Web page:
Small is beautiful
"You can do no great things, only small things with great love"
Last week Sughad felt like a huge marriage venue as the bride’s side represented by the volunteers eagerly awaited the arrival of the groom’s party comprised of the Moved by Love retreat participants arriving from different parts of the world. The volunteers who had come in a few days earlier had created a festive atmosphere with rangolis, diyas, live music, ultra local food and thoughtful gifts for all.
We opened the retreat by sharing Mekan dada’s story, a fakir from Kutch who anonymously fed thousands of strangers in the desert. The participants were invited to share any story where they had experienced the beauty of “small” in their own lives.
Kishan shared how his friend saw a wounded squirrel in the ashram. He immediately closed his eyes and started praying for the little being. This small act of love deeply moved Kishan. Saya shared how deep listening during her research trips to remote areas helped her develop compassion within. For Shweta , every time she kisses her mom’s forehead, she feels immense joy and this small practice fills her up with great love. Vandana shared a beautiful account of how she gave a bar of chocolate to a young kid on the street who didn’t have anything and how he ran towards his little shanty and gave it to his mom who equally distributed it amongst all the kids and then ate together. This little act of sharing and togetherness brought tears to her eyes as she witnessed love in action.
Anuj shared how he noticed a housekeeping boy in his office regularly feeding biscuits to the dogs in the neighbourhood and how that really touched his heart. Manpreet spoke of a time when she was in Tanzania and the camp they stayed at was constantly serving them without eating much themselves. One day she went into the kitchen and prepared a wonderful meal with love for all the staff and the look on their faces was enough to fill her with a deep sense of contentment. Jayesh bhai summed it all up beautifully as he said, ‘ The mind is always engaged in who is right , but the heart looks for what is right.”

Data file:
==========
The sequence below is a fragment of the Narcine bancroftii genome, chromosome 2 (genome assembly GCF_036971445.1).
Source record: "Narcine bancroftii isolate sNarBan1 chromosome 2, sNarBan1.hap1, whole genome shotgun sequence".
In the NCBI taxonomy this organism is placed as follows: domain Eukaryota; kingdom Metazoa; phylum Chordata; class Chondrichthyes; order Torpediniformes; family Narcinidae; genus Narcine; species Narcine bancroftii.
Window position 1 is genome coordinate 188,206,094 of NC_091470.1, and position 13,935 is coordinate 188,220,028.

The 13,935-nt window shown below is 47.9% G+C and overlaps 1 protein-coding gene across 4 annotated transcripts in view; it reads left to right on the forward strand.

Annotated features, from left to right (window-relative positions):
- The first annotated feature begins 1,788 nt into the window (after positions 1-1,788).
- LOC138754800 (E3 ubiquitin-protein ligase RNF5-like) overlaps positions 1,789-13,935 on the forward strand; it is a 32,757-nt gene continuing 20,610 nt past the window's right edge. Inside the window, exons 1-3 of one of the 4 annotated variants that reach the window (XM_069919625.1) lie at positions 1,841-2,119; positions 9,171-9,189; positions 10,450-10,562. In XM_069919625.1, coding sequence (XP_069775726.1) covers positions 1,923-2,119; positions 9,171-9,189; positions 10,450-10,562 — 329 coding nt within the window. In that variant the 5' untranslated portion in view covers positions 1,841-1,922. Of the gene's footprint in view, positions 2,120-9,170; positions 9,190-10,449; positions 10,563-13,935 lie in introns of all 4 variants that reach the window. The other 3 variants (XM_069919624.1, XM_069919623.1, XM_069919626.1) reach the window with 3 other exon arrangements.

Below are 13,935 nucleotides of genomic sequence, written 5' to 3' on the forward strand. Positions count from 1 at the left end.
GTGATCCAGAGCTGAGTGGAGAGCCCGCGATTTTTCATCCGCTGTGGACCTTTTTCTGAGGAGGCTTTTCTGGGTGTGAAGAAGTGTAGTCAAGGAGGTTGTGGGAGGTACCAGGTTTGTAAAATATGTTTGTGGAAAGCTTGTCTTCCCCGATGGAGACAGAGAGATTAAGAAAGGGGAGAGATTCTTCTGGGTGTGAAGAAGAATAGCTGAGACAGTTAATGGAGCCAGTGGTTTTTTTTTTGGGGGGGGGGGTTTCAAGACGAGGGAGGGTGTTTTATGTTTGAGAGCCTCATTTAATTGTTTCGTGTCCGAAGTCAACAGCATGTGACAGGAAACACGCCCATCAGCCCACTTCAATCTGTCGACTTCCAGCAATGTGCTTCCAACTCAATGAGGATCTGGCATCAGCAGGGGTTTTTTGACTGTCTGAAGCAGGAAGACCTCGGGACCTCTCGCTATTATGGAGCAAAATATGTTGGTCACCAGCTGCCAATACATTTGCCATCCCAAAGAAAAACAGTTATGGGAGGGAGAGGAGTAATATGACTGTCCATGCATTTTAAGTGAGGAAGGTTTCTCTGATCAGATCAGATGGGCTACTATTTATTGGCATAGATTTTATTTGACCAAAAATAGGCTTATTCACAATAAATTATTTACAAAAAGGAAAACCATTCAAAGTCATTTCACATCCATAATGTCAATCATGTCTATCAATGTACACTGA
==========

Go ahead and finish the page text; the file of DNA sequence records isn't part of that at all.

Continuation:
Later in the day, post a short presentation on Moved by Love, the team from the Play to Lead group came over to engage us in some hearty collaborative games which brought out the inner child in all of us. After the games one participant gratefully shared that he had not had so much fun since his childhood and remarked “we don’t stop playing because we grow old, we grow old because we stop playing.” Another participant remarked that all our world’s problems can be solved if all our leaders learnt to laugh, sing, dance and play.
In the evening, we visited the Toilet Café at the Safai Vidyalaya for an evening of songs, stories and stillness. Ven. Prasheel, a Buddhist monk spoke of his journey from a being a chef to a monk. Catherine shared her experiences and insights from her 40 day walk at the Camino de Santiago in which she learnt to let go of the past and forgive herself. Tim who is mid way in his two year service journey in Bhutan shared stories from the Awakins there and how holding space for others to change has ended up changing him. Harish who has been planting seeds for the Compassionate Clowns in different cities in India invited us all to have a tear drop of compassion for all beings. The stories were interspersed by beautiful songs from the wisdom traditions of the world.
The next day we had a great circle of sharing by Devendra bhai who regaled us with his service stories spanning 25 years under the wings and able guidance of Ishwar dada. He infused us with enthusiasm to go out an and serve with our hands in small ways, wherever we are, with whatever we have and do whatever we can.
As part of our “hands” day activity, half of us stayed back at Sughad while the other half went across the road to cook lunch at the beautiful Kabir ashram managed by a few lifelong spiritual practitioners.